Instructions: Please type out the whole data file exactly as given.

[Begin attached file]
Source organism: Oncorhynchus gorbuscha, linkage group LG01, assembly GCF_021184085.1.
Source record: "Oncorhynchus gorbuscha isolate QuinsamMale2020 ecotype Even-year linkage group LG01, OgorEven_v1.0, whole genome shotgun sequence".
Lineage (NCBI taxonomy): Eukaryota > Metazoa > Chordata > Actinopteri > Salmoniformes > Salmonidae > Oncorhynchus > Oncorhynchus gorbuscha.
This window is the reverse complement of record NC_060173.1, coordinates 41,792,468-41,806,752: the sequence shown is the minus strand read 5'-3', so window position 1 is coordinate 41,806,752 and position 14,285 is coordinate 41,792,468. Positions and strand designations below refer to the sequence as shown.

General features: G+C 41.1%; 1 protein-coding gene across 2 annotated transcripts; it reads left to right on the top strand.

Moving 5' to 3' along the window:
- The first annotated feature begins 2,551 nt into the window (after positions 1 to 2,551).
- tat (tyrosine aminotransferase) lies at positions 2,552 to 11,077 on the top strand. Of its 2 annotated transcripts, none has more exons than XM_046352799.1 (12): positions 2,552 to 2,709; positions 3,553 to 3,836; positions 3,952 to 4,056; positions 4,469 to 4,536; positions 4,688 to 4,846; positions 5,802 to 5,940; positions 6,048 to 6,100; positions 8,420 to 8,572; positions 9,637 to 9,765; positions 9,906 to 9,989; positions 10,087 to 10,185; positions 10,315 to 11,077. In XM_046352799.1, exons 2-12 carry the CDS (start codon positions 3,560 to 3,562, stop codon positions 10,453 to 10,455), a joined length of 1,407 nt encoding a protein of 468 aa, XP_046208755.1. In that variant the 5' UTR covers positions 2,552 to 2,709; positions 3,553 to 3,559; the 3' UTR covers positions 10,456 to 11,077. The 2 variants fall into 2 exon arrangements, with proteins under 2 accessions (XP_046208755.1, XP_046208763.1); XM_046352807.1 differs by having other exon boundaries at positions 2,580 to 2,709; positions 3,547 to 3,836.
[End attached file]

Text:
Source organism: Oncorhynchus gorbuscha, linkage group LG01, assembly GCF_021184085.1.
Source record: "Oncorhynchus gorbuscha isolate QuinsamMale2020 ecotype Even-year linkage group LG01, OgorEven_v1.0, whole genome shotgun sequence".
Lineage (NCBI taxonomy): Eukaryota > Metazoa > Chordata > Actinopteri > Salmoniformes > Salmonidae > Oncorhynchus > Oncorhynchus gorbuscha.
This window is the reverse complement of record NC_060173.1, coordinates 41,792,468-41,806,752: the sequence shown is the minus strand read 5'-3', so window position 1 is coordinate 41,806,752 and position 14,285 is coordinate 41,792,468. Positions and strand designations below refer to the sequence as shown.

General features: G+C 41.1%; 1 protein-coding gene across 2 annotated transcripts; it reads left to right on the top strand.

Moving 5' to 3' along the window:
- The first annotated feature begins 2,551 nt into the window (after positions 1 to 2,551).
- tat (tyrosine aminotransferase) lies at positions 2,552 to 11,077 on the top strand. Of its 2 annotated transcripts, none has more exons than XM_046352799.1 (12): positions 2,552 to 2,709; positions 3,553 to 3,836; positions 3,952 to 4,056; positions 4,469 to 4,536; positions 4,688 to 4,846; positions 5,802 to 5,940; positions 6,048 to 6,100; positions 8,420 to 8,572; positions 9,637 to 9,765; positions 9,906 to 9,989; positions 10,087 to 10,185; positions 10,315 to 11,077. In XM_046352799.1, exons 2-12 carry the CDS (start codon positions 3,560 to 3,562, stop codon positions 10,453 to 10,455), a joined length of 1,407 nt encoding a protein of 468 aa, XP_046208755.1. In that variant the 5' UTR covers positions 2,552 to 2,709; positions 3,553 to 3,559; the 3' UTR covers positions 10,456 to 11,077. The 2 variants fall into 2 exon arrangements, with proteins under 2 accessions (XP_046208755.1, XP_046208763.1); XM_046352807.1 differs by having other exon boundaries at positions 2,580 to 2,709; positions 3,547 to 3,836.